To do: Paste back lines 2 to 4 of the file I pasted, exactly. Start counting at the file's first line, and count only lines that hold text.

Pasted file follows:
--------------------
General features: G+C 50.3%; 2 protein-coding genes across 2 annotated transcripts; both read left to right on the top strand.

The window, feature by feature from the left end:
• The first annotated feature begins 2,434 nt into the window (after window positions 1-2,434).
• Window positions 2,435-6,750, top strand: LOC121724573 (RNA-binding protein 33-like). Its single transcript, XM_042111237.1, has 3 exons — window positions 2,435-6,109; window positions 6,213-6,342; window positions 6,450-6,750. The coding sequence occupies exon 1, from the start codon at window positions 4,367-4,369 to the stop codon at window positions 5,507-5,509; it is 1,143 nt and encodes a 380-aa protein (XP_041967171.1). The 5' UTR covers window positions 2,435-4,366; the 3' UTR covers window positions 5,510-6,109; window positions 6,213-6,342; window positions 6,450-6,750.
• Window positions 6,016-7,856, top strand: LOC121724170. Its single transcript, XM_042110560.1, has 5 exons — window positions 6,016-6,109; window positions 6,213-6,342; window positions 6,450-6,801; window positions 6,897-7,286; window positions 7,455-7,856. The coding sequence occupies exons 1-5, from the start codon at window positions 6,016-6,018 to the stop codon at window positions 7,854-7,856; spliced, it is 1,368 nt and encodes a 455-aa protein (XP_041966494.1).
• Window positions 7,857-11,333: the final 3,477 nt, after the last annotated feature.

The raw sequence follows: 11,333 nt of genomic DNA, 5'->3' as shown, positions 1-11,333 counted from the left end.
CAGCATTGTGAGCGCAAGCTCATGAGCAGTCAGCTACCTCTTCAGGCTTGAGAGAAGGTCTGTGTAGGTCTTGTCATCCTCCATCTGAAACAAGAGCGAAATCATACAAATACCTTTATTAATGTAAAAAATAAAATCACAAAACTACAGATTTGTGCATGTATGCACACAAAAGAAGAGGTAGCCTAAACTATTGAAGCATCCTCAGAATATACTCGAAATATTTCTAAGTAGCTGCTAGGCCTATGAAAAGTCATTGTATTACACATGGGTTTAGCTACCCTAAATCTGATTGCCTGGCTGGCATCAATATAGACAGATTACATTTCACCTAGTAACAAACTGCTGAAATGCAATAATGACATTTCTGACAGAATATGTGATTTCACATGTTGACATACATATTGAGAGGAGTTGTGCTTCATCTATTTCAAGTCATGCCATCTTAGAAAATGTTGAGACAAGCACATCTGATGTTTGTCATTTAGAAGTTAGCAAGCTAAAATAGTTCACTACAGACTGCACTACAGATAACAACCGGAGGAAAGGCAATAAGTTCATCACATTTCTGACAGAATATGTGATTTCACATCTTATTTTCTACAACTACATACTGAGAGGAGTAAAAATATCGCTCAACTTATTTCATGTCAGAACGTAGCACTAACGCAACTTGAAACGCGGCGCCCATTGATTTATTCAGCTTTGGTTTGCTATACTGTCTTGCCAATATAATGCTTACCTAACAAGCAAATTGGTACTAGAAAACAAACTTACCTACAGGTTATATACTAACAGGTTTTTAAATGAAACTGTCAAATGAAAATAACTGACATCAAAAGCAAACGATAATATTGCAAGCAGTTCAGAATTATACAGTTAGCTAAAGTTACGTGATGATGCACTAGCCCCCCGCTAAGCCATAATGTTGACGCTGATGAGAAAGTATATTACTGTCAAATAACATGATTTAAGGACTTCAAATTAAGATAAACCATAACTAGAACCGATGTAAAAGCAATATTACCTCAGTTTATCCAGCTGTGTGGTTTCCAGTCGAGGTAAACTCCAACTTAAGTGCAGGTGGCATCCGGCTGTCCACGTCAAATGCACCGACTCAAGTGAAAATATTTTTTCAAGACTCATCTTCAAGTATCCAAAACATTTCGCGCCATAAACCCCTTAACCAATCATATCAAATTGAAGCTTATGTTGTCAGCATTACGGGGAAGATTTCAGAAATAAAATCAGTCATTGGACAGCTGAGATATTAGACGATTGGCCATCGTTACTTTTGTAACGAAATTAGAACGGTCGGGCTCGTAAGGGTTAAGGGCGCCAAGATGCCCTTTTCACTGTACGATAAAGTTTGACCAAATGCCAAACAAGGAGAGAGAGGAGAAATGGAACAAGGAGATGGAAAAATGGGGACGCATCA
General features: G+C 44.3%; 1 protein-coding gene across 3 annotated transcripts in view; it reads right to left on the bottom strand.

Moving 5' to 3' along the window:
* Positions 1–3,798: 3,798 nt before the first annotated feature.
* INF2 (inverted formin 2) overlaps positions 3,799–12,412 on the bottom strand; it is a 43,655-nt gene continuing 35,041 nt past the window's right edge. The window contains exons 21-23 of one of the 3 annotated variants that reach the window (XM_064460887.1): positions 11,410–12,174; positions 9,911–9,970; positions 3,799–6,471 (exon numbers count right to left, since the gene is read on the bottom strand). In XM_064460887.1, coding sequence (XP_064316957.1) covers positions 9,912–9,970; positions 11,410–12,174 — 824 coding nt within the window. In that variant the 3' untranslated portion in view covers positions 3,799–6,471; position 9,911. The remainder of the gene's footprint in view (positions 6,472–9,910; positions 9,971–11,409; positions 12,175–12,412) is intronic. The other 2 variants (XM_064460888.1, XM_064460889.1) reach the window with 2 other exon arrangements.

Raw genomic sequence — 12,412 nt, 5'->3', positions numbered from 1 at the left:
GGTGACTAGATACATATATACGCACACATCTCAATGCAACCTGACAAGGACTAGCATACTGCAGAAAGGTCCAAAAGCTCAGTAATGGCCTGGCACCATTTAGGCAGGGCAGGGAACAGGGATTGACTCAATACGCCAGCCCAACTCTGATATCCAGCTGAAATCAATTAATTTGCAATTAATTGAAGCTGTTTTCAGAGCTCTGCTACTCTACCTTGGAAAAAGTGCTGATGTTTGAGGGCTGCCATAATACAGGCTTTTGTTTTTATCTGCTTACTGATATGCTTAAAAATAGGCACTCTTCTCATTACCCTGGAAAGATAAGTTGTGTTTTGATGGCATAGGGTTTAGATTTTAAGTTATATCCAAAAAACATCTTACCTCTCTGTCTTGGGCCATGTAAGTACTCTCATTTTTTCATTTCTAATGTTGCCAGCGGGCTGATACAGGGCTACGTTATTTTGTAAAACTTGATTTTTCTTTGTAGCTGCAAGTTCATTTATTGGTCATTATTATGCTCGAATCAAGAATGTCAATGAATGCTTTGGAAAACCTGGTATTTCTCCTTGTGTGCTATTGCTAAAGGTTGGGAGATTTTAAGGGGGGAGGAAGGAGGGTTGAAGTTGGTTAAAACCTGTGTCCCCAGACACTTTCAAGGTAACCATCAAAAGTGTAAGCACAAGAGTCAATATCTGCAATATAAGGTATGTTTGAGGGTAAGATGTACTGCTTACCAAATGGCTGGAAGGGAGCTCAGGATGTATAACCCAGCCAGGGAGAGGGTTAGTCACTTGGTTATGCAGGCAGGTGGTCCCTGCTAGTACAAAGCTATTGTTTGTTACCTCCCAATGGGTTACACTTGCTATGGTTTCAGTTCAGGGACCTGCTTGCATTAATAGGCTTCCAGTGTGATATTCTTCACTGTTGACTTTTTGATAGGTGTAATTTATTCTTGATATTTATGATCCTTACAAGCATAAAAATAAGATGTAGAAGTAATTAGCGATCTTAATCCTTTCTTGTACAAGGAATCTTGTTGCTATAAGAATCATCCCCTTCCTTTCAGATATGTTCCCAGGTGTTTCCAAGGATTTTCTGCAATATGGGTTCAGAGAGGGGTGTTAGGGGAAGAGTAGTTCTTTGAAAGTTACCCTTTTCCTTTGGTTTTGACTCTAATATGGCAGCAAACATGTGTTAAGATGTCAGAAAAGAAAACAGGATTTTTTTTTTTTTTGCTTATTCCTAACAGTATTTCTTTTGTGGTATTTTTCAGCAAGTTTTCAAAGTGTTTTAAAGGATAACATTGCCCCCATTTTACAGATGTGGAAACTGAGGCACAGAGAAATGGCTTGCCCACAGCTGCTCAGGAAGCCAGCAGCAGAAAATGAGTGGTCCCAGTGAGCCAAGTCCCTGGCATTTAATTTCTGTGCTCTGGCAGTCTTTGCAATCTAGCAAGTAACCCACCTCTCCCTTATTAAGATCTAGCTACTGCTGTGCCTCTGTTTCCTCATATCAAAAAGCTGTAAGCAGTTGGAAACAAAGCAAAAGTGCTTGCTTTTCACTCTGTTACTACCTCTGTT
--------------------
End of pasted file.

The window, feature by feature from the left end:
• The first annotated feature begins 2,434 nt into the window (after window positions 1-2,434).
• Window positions 2,435-6,750, top strand: LOC121724573 (RNA-binding protein 33-like). Its single transcript, XM_042111237.1, has 3 exons — window positions 2,435-6,109; window positions 6,213-6,342; window positions 6,450-6,750. The coding sequence occupies exon 1, from the start codon at window positions 4,367-4,369 to the stop codon at window positions 5,507-5,509; it is 1,143 nt and encodes a 380-aa protein (XP_041967171.1). The 5' UTR covers window positions 2,435-4,366; the 3' UTR covers window positions 5,510-6,109; window positions 6,213-6,342; window positions 6,450-6,750.